The Lost World

One of the most exciting parts of my PhD, for me, is the chance to work in some truly wild places, little explored by people. For some reason Wilderness just does it for me. I think it’s because such places are some of our most tangible connections to the past. And I don’t mean back to Ancient Egypt, Mesopotamia or even the Mesolithic. I mean back tens, if not hundreds, of thousands of years. You can wander a towering dipterocarp forest in Borneo and feel that you’re in the depths of something truly primeval.

You might ask, in turn, why that excites me. I don’t have a clear answer to that. Perhaps it’s just all a part of the spectrum of human variation: some people want to explore entirely new places, some want to make a good go of it where they find themselves. All I know is that, back in the day, I would have been the one asking “what’s over that hill?” or “what’s beyond that river?”, “who’s up for striking out and taking a risk?” The natural tendency for us humans to explore (few other species do it so enthusiastically) perhaps explains our rapid dispersal across every continent on the planet, following our first forays out of Africa just 60,000 years ago. We even have people living more-or-less permanently at the South Pole these days. Not to mention on the International Space Station.

So, this brings me to the Maliau Basin. It’s one such wilderness, just waiting to be explored. As an extreme tourist (the park isn’t officially open yet), you can go on a 6-day tour around a circuit of trails in the south of the park. But much of the remaining area is unexplored. Some brief visits to the north have been made by helicopter drop, but that’s it. National Geographic dubbed it Borneo’s Lost World. After all, it was only “discovered” by the outside world post-WWII (by a pilot who almost crashed full on into the Basin rim, so the story goes). More on all this later.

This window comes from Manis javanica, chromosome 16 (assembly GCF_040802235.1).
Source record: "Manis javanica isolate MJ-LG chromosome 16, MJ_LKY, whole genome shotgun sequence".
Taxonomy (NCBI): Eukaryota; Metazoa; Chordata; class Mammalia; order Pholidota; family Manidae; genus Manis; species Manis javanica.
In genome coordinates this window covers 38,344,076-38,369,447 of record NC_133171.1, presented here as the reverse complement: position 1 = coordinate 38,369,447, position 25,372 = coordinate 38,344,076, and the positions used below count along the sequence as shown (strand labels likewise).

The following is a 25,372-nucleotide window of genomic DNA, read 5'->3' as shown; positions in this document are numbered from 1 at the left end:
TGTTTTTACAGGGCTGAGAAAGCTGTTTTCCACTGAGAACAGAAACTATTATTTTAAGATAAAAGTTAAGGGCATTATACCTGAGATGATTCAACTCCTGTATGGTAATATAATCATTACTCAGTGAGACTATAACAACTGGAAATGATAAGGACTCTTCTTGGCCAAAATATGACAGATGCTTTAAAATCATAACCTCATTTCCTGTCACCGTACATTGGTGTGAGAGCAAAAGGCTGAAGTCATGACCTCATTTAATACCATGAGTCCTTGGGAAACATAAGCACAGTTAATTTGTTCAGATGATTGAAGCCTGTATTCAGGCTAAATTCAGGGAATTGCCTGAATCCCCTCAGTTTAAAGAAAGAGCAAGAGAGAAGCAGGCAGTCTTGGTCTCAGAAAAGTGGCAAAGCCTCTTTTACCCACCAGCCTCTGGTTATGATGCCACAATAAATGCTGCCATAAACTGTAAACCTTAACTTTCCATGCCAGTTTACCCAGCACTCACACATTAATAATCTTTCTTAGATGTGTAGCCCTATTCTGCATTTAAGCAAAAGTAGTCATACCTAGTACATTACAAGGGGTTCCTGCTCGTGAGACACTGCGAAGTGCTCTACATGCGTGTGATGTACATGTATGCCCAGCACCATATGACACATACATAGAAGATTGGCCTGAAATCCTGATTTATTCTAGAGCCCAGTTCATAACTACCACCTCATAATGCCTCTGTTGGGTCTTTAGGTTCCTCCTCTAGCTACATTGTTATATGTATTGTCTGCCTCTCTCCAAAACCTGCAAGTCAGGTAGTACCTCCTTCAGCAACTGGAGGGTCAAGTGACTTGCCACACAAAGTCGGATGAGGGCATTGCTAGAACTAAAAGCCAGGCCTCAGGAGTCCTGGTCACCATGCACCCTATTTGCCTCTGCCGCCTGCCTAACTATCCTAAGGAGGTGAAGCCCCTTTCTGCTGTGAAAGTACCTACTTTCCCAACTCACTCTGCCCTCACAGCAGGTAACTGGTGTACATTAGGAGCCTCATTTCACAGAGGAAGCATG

© Google Earth

© Google Earth

I had the privilege last year of visiting the place, and it is truly spectacular. I can’t wait to get back there. I’ll keep you posted on developments. Here are a few photos to get you started… 

This entry was posted in Field work, Travel, Wilderness and tagged , , , . Bookmark the permalink.

5 Responses to The Lost World

  1. nina says:

    I think another reason you love Wilderness is that inexplicable ‘energy’ you get from a place with so much history. History living as energy still recycling within the environment, which you become a part of as soon as you ‘enter’.

    • OllieW says:

      Very true. It’s the same feeling of energy and life that a historian might get from handling an old codex! Presents similar challenges of understanding too.

  2. Rowan says:

    Sounds amazing. Hope it’s all going well out there, keep the photos coming! Ps it’s something to do with leeches gut membranes I think ..

    • OllieW says:

      Ahah, my first clue. I shall have to look into it, because I’m not sure I believe it. I’m sure when I check into the London School of Tropical Diseases when I get back they’ll set me straight on the many diseases the little blighters have gifted me.

  3. Chris Wearn says:

    Cracking photos. Maliau basin sounds incredible! Would love to spend some time there. How was the recent travelling?

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